If you’re a business leader who’s under time pressure – and who isn’t these days – then you probably, and understandably, want get your product out in front of the public as soon as possible.
A publish and be damned approach is commendable; but for those who test with even a small number of customers, success awaits. Savvy businesses that test before release often find their customers’ invisible problems.
Publish and be damned
Ask any designer and they’ll tell you their best user-test story – instances of ‘ah ha’ moments when they discovered customers’ hidden challenges or unmet needs. I’ve had many ‘ah ha’ moments, but the one that sticks with me the most occured when I did my first user test.
I did my first user test by accident, but my findings then echo many of my findings today – customers often have invisible problems that can only be discovered and solved by involving them in the design process.
Back in my university days, I received an interesting email. It was a call for volunteers for a pilot study to see how local adults (aged 40+), who had never previously used a PC, could be best taught computer skills. The program wanted to pair about five university students with 10 people from the community. As volunteers, our job was to help the study’s students, and make note of where they were struggling.
The program worked like this; each Saturday for six weeks 10 adult learners (seven women and three men), aged between about 55 and 85, attended a practical lecture on how to use computers. The lesson was delivered by a lecturer in university, and then each volunteer would give one-to-one help to the students.
Since none of these students had ever used a computer before we started with the basics – how to turn on and off the device, after which we’d move on to more advanced skills, such as writing documents, and sending emails.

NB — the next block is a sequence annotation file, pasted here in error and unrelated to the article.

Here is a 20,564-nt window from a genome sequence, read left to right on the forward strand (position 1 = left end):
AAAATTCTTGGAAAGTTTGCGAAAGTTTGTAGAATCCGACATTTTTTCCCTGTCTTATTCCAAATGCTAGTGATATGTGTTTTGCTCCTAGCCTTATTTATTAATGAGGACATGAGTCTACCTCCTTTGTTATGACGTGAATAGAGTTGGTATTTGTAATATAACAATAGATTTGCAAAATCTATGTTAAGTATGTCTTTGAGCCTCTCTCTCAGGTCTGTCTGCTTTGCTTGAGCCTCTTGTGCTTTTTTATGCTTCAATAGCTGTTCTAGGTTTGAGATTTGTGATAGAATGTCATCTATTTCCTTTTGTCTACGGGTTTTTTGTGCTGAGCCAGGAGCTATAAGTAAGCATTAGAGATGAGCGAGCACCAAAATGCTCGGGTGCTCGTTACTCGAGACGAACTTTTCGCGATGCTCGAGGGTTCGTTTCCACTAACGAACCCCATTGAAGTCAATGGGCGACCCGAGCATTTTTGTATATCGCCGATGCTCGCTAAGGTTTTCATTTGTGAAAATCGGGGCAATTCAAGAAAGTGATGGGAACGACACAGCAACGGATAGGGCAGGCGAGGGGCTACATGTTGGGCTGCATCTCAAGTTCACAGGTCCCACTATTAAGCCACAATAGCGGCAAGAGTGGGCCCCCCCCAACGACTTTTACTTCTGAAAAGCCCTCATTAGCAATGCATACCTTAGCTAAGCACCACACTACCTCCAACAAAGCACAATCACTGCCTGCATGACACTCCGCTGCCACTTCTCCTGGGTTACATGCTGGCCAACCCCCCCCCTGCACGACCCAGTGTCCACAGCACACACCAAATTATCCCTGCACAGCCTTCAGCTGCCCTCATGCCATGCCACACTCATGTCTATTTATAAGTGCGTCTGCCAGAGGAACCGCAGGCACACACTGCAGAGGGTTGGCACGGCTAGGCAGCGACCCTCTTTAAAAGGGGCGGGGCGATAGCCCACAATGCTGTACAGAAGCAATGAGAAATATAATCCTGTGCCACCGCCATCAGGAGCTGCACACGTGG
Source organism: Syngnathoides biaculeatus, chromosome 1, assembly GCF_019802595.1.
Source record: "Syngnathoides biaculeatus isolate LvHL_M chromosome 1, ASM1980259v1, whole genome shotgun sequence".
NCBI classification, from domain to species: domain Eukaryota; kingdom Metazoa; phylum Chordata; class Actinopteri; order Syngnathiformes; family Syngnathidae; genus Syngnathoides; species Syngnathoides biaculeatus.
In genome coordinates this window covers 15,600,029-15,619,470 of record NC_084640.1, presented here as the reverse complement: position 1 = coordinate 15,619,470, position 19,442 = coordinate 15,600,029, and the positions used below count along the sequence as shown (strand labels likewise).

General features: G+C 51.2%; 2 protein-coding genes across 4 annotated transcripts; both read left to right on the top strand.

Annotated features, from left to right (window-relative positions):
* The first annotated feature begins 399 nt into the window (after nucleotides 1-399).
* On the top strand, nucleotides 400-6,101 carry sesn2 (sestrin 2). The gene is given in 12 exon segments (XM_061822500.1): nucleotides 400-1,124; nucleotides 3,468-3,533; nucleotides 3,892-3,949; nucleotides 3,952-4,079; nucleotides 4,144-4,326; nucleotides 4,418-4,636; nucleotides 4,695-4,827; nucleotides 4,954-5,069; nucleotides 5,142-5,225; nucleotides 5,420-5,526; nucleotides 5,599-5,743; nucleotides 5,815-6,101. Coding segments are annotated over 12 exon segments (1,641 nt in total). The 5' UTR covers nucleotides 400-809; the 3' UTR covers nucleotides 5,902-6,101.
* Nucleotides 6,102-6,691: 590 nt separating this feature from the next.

Lesson one was straightforward, the students took to it with few issues (although most complained about the abstract process of turning off the computer). But so far so good.
In lesson two we introduced the students to Word. Our plan was to show them how to open the application, and write a basic letter. But during the lesson noticed that there was a surprising gender divide – our male students were progressing with the task at a far slower rate than our female students.
Why the gender divide?
The technology itself, we assumed, couldn’t be the issue; one of the men was a mechanic, an other was an electrician. Perhaps it was their support network, or some other issue in the class.
At the end of the third lecture, I asked our male students to explain their difficulties to me. The keyboard, they told me, was the issue – we had never properly explained it to them. They didn’t understand why the keys were placed in such a random order.
They were progressing so slowly because they had never used a keyboard before. The seemingly random placement of the letters, the concept of the space bar and the multiple options available on each button (how can a 4 also be a $ and €)
One of the students explained to me that apart from being somewhat intimidating, he saw the keyboard as being a “thing women used...like an iron.” While many of the female students had been taught typing skills or had used a typewriter previously, none of our male students had – they were at an immediate disadvantage.
This was our first major insight. It was not enough to teach the students how to use the technology, we needed to understand how they thought about it. In designing the class we assumed our students would be as comfortable with the technology as we were, and would understand it as we did.
Uncovering invisible problems
Customers’ invisible problems don’t just belong to customers, they belong to companies. By understanding the roadblocks – physical or psychological – that stand in the way of their customers businesses can create solutions that make it easier for customers and companies to do business.
Customers’ invisible problems, once solved, become your company’s competitive edge.